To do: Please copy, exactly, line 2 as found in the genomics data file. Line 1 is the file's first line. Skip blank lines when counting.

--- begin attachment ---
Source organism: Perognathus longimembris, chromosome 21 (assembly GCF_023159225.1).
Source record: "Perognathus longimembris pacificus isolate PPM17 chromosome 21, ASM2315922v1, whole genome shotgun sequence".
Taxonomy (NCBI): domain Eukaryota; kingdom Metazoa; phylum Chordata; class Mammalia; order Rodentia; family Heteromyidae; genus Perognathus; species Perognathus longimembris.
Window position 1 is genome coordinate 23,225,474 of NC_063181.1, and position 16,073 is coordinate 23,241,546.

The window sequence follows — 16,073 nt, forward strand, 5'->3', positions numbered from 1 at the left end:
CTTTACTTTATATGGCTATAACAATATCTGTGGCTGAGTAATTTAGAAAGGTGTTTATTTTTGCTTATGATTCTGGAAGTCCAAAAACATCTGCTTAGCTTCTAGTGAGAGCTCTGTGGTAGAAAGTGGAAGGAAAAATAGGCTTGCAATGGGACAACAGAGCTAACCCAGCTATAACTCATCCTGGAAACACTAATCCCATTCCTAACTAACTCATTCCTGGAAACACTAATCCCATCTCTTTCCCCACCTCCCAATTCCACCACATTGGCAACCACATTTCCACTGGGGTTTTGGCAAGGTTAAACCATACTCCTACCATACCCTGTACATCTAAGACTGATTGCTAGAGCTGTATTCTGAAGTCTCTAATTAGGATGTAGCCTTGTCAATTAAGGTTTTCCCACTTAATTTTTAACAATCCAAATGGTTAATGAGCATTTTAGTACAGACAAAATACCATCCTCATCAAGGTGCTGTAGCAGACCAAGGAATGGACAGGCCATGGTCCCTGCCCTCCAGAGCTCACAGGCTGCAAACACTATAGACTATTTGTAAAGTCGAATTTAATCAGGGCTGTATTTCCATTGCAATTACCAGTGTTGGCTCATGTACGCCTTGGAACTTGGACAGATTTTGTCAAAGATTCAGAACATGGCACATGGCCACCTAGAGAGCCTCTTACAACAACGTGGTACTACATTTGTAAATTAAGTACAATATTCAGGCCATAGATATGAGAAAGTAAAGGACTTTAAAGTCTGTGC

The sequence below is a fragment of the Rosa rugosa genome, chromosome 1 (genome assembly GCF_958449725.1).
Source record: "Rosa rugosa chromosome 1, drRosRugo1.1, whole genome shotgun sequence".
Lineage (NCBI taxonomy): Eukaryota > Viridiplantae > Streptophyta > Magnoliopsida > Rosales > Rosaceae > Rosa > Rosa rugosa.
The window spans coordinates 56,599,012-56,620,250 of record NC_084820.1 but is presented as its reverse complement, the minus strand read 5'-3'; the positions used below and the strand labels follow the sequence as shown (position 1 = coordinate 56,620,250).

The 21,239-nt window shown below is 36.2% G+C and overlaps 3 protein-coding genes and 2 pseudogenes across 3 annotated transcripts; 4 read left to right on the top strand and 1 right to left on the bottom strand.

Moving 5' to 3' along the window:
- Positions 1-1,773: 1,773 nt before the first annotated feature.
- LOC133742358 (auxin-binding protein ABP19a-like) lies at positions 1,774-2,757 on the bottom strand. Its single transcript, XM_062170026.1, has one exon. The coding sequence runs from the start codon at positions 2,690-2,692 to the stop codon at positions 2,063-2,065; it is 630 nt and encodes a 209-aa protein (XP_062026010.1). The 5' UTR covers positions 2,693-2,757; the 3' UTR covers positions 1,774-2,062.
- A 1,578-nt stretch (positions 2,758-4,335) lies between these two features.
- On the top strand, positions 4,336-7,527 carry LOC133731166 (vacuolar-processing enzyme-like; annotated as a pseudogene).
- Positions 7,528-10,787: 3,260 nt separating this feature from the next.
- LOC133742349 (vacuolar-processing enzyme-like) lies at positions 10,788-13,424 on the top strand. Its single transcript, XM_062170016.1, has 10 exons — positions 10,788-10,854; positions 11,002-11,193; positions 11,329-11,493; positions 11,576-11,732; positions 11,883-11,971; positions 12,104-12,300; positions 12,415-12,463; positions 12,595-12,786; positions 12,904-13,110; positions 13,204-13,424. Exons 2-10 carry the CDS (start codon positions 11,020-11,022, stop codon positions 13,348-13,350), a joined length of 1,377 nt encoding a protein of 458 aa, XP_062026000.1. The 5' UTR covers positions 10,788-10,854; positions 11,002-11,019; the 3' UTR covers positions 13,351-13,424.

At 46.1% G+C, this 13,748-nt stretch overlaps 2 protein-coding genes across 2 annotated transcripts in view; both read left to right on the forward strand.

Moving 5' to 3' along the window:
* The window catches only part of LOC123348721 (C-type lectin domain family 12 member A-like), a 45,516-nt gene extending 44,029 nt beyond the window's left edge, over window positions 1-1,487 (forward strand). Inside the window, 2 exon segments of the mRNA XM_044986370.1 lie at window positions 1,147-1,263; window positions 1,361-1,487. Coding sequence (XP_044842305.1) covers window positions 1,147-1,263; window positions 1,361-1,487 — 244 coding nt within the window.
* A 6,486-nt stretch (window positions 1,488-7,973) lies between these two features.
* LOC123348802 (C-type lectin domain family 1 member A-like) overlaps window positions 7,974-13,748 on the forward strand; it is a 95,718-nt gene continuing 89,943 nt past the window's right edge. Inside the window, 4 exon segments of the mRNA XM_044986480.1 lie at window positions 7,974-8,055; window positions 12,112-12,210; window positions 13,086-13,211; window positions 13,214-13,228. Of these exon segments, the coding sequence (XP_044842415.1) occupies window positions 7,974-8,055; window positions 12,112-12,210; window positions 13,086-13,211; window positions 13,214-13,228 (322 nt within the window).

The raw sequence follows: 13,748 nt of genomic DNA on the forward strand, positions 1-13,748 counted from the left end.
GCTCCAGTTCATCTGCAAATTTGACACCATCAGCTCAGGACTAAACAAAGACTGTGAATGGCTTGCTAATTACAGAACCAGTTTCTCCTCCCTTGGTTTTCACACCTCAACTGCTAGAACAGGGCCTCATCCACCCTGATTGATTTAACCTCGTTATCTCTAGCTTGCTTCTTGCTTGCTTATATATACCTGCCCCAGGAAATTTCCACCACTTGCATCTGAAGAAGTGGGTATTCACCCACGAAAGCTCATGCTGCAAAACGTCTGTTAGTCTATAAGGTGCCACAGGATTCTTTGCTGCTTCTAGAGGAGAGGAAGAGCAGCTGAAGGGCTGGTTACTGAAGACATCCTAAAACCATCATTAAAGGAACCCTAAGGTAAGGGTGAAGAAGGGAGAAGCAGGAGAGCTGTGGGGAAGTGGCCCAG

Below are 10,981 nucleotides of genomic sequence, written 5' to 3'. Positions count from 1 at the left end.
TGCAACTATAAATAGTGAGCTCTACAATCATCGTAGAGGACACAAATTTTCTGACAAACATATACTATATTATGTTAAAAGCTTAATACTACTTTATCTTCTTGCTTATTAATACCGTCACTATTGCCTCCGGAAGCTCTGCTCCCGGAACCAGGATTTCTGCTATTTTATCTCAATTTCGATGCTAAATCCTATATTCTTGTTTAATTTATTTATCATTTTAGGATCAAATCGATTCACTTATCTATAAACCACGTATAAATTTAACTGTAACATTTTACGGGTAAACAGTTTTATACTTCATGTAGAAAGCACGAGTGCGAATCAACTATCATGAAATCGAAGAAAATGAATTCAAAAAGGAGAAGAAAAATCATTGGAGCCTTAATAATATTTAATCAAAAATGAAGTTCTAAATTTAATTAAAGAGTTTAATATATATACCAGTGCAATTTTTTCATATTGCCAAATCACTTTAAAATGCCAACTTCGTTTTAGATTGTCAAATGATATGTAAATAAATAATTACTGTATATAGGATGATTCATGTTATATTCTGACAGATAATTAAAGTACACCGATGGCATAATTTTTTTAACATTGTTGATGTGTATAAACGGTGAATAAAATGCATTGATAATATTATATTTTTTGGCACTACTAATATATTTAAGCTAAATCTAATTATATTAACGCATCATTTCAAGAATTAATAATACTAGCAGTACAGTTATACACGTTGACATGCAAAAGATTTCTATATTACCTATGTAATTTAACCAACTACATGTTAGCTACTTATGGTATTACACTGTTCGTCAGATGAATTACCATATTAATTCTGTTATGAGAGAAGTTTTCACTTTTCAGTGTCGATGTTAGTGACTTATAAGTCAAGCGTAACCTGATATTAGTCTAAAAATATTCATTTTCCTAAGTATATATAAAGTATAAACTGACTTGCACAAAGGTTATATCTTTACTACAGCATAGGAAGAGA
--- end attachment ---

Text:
Source record: "Perognathus longimembris pacificus isolate PPM17 chromosome 21, ASM2315922v1, whole genome shotgun sequence".